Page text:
On a gloomy Friday afternoon, Austin Stewart was feeling under the weather.
When his mother found out her son was feeling ill — hours before his violent death — she decided to pay her 22-year-old son a visit, offering him traditional motherly remedies such as juice and a cup of soup. But he declined the offer, telling her he just needed to move around some before he left to go pick up his cousin.
“I’ll see you when I get back home,” he told her.
Before the sun set Friday, Austin Stewart’s body was found inside his car in the 1100 block of Swart Street, which sits nearly underneath a portion of Interstate 10 in Old South Baton Rouge. No bullet holes were found in the black Chevrolet Malibu, said Cpl. L’Jean McKneely, a Baton Rouge Police spokesman.
“It appears he was shot outside the vehicle then attempted to get in after,” McKneely said.
Police did not release any other details about the killing, which left a close-knit family grieving the loss of a young Baton Rouge man his family said was loved by many.
Although court records show Stewart served a few months in jail on several occasions for misdemeanor thefts and one first-offense marijuana possession, family members said Saturday that Stewart recently had changed his ways.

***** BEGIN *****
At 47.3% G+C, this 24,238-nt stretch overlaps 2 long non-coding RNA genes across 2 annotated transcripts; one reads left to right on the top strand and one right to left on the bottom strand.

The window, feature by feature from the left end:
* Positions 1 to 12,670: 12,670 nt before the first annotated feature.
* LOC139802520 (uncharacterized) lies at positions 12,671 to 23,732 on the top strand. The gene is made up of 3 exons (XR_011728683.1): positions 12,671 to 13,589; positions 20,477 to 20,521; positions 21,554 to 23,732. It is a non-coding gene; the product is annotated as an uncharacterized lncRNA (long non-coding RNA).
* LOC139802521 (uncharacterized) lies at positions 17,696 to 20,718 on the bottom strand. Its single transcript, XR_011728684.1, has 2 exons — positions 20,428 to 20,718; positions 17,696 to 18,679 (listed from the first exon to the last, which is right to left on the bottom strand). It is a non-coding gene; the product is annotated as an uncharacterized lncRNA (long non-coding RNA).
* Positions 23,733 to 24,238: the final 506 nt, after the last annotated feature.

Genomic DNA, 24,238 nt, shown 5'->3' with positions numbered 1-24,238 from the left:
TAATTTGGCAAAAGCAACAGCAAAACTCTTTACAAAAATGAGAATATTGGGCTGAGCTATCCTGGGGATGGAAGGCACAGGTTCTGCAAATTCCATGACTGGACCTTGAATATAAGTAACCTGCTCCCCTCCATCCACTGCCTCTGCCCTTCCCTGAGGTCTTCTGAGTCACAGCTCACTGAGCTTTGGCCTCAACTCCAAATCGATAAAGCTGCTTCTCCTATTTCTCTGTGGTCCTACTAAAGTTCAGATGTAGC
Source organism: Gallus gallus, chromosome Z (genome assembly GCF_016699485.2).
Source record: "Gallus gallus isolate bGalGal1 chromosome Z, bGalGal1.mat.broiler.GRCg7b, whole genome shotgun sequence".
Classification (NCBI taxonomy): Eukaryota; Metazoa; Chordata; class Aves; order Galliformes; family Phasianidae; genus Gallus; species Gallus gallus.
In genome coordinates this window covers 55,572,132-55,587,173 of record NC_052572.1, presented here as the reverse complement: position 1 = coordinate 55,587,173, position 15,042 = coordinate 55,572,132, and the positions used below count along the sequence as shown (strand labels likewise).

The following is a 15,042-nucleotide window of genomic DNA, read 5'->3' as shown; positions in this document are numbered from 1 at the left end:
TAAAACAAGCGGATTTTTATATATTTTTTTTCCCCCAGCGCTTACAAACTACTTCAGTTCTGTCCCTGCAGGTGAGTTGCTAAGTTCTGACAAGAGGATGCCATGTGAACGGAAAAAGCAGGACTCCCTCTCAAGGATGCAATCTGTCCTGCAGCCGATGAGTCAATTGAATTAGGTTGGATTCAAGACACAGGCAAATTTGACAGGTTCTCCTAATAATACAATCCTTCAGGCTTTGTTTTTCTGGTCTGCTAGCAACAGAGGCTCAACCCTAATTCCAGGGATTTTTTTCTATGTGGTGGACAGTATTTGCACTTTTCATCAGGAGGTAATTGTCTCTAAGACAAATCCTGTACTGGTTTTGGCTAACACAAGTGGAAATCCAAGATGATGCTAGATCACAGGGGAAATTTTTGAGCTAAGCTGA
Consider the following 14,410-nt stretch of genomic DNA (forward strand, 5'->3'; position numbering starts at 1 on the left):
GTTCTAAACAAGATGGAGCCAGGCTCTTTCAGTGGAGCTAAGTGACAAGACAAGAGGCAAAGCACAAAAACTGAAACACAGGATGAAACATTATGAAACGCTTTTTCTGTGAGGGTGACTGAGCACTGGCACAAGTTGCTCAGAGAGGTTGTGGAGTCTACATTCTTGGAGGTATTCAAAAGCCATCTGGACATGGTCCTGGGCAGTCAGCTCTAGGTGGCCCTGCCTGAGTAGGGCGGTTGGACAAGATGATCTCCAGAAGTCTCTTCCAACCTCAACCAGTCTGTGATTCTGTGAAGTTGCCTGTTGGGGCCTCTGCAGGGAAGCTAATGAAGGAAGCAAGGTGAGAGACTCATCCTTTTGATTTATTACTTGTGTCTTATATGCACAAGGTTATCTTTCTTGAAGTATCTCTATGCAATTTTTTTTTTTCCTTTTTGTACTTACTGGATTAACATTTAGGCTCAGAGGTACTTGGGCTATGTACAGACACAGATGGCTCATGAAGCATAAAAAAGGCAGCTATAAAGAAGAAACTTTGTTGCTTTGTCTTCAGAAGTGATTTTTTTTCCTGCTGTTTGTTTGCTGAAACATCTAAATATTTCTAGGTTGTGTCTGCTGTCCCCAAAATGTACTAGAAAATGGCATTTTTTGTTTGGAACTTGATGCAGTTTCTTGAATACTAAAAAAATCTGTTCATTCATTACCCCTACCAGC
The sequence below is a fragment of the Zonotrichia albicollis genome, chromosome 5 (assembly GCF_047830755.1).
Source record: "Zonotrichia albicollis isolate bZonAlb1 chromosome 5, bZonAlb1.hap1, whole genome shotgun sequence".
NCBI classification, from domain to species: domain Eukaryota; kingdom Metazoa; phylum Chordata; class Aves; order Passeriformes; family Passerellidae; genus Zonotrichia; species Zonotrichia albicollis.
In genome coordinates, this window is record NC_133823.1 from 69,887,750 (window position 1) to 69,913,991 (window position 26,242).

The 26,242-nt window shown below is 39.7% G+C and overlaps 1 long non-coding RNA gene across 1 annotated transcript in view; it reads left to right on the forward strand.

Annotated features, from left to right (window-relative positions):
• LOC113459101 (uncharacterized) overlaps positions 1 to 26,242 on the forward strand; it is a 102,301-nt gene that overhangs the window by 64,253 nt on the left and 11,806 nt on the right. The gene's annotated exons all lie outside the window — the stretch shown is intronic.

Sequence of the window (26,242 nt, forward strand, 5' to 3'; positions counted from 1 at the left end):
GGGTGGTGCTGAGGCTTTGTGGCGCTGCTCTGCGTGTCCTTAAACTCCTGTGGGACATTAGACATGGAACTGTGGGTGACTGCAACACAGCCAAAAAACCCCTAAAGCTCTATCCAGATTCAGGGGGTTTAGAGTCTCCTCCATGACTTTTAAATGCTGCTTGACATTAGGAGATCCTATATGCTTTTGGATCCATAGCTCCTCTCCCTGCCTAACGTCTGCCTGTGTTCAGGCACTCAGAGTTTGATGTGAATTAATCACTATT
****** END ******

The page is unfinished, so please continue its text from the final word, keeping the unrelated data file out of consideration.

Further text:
“He had a past,” said his mother, Felecia Stewart. “But he turned his life around.”
When he wasn’t lifting weights or working at the McDonald’s on Government Street, Austin Stewart usually was spending time with his family, his mother said.
He would often pick up younger relatives from school. And when his grandmother, with whom he lived, was hospitalized with complications from cirrhosis of the liver, Austin Stewart offered to take over her car note and car insurance payments, she said.
“He never disrespected me,” said the grandmother, Elizabeth Stewart, who was among at least a dozen family members gathered at Felecia Stewart’s Carolina Street home Saturday afternoon.
Both women described Austin Stewart as a sweet, humble person.
Both women also said they wanted justice to come from his death.
“I just feel empty,” the grandmother said. “… He’s gone now. He’s gone. And all we got left are memories.”
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